20 Post WW2 High Growth (late 1950s-60s) After war defeat in 1945, planning method was used to jump start the economy (production of coal & steel); inflation was stopped and prices & trade were liberalized around 1950.High growth was unleashed by strong private dynamism, supported by investment in new technology, kaizen, and gradual trade liberalizationThe Ministry of International Trade and Industry (MITI) was a super-ministry for industrial catch-up, working closely with private firms and business associations.
21 Monozukuri (Manufacturing) Spirit PP.65,Monozukuri (Manufacturing) SpiritMono means “thing” and zukuri (tsukuri) means “making” in indigenous Japanese language.It describes sincere attitude toward production with pride, skill and dedication. It is a way of pursuing innovation and perfection, often disregarding profit or balance sheet.Many of Japan’s excellent manufacturing firms were founded by engineers full of monozukuri spirit.Akio Morita (Sony’s co-founder)Sakichi ToyotaKonosuke MatsushitaSoichiro Honda
22 Quality and Productivity (Kaizen) Movement at Factories were Private-sector Driven Private sector, not government, led quality and productivity improvement; private absorptive capacity was very strong.NPOs were created by the initiative of top executives of private firms with nationwide networks for disseminationCooperation between managers & workers within factoriesCollaboration among government-industry-academiaProductivity techniques imported from the US (mostly top-down, statistical) were revised to fit Japanese production environment (bottom-up, mindset change, continuous effort by teamwork)
23 Core NPOs for Quality and Productivity Improvement Japan Productivity Center (JPC)Established in 1955 as a public-interest foundation; received US support duringTripartite collaboration: govt., business, and labor unionsMain role: productivity improvement (leading Productivity Movement) (supporting Singapore’s Productivity Movement under JICA project)Union of Japanese Scientists and Engineers (JUSE)Established in 1946, as an incorporated foundationMain role: quality improvement (“Deming Prize”, QC Circles)(supporting Burkina Faso (QCC) under WB/Japan PHRD fund project)Japan Management Association (JMA)Established in 1942, as an incorporated associationMain role: noritsu (efficiency) improvement, management innovation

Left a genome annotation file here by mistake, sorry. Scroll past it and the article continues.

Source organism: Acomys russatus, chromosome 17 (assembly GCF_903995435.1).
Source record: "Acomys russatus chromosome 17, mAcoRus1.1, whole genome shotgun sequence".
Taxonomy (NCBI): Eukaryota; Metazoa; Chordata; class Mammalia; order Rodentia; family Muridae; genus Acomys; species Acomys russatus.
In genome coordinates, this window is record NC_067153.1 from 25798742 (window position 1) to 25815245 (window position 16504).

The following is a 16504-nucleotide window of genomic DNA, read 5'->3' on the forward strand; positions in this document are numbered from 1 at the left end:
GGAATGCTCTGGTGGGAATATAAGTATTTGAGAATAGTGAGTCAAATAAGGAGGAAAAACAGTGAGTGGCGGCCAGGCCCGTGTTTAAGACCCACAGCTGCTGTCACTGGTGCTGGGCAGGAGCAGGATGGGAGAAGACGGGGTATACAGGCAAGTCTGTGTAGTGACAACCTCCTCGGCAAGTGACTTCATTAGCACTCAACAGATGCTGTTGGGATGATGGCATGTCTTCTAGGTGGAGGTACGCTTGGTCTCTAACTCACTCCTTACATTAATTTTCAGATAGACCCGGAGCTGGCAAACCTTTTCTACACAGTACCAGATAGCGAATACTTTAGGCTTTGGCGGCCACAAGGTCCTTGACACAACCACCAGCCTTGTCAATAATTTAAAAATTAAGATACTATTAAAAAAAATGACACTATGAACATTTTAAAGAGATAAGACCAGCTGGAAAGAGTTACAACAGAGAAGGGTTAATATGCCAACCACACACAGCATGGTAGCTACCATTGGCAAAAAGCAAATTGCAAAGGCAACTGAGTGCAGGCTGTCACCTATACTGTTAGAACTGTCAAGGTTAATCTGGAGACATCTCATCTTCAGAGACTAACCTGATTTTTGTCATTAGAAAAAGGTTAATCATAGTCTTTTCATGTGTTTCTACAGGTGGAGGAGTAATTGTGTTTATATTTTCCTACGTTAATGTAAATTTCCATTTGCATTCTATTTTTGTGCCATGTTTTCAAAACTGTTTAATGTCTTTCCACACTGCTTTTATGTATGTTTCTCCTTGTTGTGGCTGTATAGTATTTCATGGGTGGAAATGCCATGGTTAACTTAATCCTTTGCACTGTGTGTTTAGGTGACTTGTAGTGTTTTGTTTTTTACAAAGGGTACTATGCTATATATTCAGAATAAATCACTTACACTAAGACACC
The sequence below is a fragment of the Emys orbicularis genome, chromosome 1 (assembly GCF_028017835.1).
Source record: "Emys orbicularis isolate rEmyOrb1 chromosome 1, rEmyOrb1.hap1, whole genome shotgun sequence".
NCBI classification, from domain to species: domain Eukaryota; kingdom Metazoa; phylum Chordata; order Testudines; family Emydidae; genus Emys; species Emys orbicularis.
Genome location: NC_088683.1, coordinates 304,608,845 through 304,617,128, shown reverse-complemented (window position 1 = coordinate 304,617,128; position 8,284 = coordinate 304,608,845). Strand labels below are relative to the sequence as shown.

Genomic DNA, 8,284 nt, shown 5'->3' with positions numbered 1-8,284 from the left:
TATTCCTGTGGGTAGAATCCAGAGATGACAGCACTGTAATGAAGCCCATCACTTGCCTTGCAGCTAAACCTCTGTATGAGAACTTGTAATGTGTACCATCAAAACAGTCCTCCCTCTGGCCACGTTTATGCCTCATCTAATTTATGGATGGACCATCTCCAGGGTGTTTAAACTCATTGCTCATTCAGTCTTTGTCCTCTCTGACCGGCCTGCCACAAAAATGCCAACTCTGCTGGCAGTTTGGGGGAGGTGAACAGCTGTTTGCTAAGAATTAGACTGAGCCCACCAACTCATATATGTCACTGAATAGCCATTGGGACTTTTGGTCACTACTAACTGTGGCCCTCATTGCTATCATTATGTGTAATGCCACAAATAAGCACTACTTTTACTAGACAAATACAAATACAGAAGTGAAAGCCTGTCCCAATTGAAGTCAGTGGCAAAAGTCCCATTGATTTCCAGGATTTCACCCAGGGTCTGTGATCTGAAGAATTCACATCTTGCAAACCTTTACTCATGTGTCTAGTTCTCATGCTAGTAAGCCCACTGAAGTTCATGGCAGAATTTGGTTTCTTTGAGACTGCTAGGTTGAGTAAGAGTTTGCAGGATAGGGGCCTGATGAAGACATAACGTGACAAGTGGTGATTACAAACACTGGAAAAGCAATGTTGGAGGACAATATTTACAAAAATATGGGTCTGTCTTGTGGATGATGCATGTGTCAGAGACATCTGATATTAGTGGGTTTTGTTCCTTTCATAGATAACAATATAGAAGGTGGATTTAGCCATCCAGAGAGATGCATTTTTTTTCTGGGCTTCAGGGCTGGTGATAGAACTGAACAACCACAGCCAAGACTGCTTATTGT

24 Study Missions Sent Abroad by JPC (1955-60) A large number of study missions were sent abroad and their findings were disseminated widely.Different types of missions were organized for top management, industrygroups, special professions, labor unions, SMEs, etc.Fiscal yearMissionsParticipantsMission de-briefing seminarsParticipants of de-briefing seminars19551956195719581959196015274362758417430743065274982154121358461411371543313018098741110,02033,96027,42012,1777,8941,740Total3063,1334953652693,211Of which SMEsSource: History of Trade and Industry, Vol. 6, Edited by the Ministry of Trade and Industry(original data come from various reports of the Japan Productivity Center)
25 MITI and Industrial Policy PPForeign scholars depicted MITI as the command post of Japanese industries—Johnson (1982), Okimoto (1991).Japanese officials and researchers often deny this view; MITI was only supplementing the market mechanism.Empirical studies on MITI policies are inconclusive.Some issues for today’s developing countries:--Government’s lack of knowledge and political capture (the doctrine of neoclassical political economy)--Excess competition under increasing returns, copy production--Impossibility of infant industry promotion under accelerated integration, WTO and FTAs/EPAs--State capability building and the scope of industrial policy--New search for the sources of growth (esp. Africa) vs. traditional IMF/WB policies, governance emphasis
26 How the Ministry of International Trade and Industry (MITI) and the Ministry of Finance (MOF) Promoted SMEs (around 1960s)TECHNICAL SUPPORTFINANCIAL SUPPORTPOLICYFORMULATIONSource: Akira Suehiro’s presentation in Hanoi, Vietnam, 2008, with simplifications & revisions by K Ohno.